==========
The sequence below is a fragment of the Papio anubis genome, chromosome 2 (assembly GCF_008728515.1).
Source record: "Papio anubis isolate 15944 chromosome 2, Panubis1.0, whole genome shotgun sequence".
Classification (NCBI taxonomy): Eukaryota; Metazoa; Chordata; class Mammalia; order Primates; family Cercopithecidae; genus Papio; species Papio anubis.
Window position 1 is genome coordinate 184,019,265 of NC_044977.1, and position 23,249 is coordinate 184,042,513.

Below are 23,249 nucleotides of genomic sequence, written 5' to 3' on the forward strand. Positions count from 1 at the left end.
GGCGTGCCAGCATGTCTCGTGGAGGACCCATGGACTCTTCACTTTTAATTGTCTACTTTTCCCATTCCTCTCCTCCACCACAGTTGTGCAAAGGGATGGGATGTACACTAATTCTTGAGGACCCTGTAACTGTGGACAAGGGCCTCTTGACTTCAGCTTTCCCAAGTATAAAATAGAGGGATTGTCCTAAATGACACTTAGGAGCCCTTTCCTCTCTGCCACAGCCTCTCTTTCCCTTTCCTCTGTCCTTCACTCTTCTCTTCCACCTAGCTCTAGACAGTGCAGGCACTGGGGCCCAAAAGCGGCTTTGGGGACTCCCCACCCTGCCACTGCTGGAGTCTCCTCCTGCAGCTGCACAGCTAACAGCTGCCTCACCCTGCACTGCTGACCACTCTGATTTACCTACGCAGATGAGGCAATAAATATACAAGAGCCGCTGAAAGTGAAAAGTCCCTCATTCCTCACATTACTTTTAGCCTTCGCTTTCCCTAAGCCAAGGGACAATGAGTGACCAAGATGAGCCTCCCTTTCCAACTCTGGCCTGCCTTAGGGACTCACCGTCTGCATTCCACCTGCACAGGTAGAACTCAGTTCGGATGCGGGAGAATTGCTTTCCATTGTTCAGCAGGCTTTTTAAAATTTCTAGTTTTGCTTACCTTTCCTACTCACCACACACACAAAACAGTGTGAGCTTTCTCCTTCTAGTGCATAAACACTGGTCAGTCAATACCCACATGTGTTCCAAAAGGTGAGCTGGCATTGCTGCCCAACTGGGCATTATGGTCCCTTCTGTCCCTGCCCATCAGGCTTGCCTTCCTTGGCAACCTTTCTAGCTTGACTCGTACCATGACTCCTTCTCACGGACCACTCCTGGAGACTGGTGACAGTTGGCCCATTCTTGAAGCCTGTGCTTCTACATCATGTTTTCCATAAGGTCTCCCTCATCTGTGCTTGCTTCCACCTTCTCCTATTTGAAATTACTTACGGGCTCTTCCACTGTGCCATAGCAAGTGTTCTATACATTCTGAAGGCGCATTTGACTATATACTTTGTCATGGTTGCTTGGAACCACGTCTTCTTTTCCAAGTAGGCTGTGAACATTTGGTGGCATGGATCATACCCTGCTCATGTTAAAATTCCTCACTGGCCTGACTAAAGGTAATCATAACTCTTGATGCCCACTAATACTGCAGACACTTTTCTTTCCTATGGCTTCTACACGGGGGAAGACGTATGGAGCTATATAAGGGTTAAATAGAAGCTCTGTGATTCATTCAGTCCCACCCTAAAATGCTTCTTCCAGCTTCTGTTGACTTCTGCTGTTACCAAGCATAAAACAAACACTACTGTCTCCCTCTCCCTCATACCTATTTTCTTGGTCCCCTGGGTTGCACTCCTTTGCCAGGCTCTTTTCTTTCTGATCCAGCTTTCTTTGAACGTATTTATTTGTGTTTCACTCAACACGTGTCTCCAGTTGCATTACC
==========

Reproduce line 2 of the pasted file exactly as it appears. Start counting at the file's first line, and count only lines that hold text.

Source record: "Papio anubis isolate 15944 chromosome 2, Panubis1.0, whole genome shotgun sequence".